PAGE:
|A Russian Tu-160 bomber|
The bombers are in Venezuela as part of a joint manoeuvre that appears to be a tit-for-tat response to the US delivery of aid to Georgia, which fought a five-day war with Russia last month.
Venezuelan President Hugo Chavez welcomed the arrival of the bombers, telling a live television audience: “The Yankee hegemony is finished.”
Russian news agencies said the two Tu-160 strategic long-range bombers carried no nuclear bombs, after an earlier refusal to comment on whether the craft were armed.
Russia and Venezuela have already announced that they will hold joint naval war exercises in November.
Analysts said the planes’ arrival would further sour US-Russian relations in an already fraught climate.
Moscow-based military analyst Pavel Felgenhauer said: “This is a redux of Cold War games, and a dangerous thing to do.
“It will only strengthen the hand of those in the United States who want to punish Russia for its action in Georgia.”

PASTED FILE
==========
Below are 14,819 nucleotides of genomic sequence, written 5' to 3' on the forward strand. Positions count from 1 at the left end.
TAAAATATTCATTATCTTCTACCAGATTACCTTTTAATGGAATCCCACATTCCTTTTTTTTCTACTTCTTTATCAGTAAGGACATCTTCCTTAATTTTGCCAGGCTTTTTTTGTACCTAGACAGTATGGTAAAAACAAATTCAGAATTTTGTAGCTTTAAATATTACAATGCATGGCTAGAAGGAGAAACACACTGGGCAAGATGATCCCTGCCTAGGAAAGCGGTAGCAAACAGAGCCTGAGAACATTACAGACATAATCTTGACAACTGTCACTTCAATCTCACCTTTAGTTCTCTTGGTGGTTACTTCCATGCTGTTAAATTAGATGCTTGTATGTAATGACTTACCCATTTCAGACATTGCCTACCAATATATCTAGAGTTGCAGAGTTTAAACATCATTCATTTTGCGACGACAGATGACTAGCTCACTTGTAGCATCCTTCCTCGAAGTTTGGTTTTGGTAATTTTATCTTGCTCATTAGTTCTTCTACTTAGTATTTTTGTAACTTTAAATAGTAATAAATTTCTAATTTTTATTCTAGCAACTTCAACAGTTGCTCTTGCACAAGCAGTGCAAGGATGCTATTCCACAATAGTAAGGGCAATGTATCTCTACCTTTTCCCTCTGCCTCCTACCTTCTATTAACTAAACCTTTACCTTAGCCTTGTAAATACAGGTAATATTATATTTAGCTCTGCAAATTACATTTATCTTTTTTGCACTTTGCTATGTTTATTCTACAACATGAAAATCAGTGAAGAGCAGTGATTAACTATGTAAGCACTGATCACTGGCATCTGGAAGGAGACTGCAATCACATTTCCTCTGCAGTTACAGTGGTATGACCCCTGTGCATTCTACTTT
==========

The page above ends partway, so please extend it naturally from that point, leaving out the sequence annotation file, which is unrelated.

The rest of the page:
Alexander Konovalov, head of the Moscow-based Institute for Strategic Assessment, added to criticism that the deployment would lead to further deterioration in US-Russia relations.
“It’s a demonstration of Russia’s ability to do things nasty: you send warships to the Black Sea and we send bombers next to your door,” he said.
“It will have a negative impact on global stability.”
President Chavez, who survived a failed 2002 coup that he blames on Washington, repeated accusations of US-backed attempts to kill him.
Commenting on the recent deployment, the socialist leader dismissed comparisons to the Cold War, but said he had hopes of flying one of the Russian planes.
Addressing close friend and Cuban leader Fidel Castro, Mr Chavez said: “I’m going to fly a Tu-160. Fidel, I’m going to fly low past you there.”
Venezuela remains a leading oil supplier to the United States, but as tensions with Washington have grown, Mr Chavez’s government has spent billions of dollars on Russian weapons including helicopters, Kalashnikov rifles and Sukhoi fighter jets.
The country will also buy 24 Chinese-made K-8 flight training and light attack aircraft, reports suggest.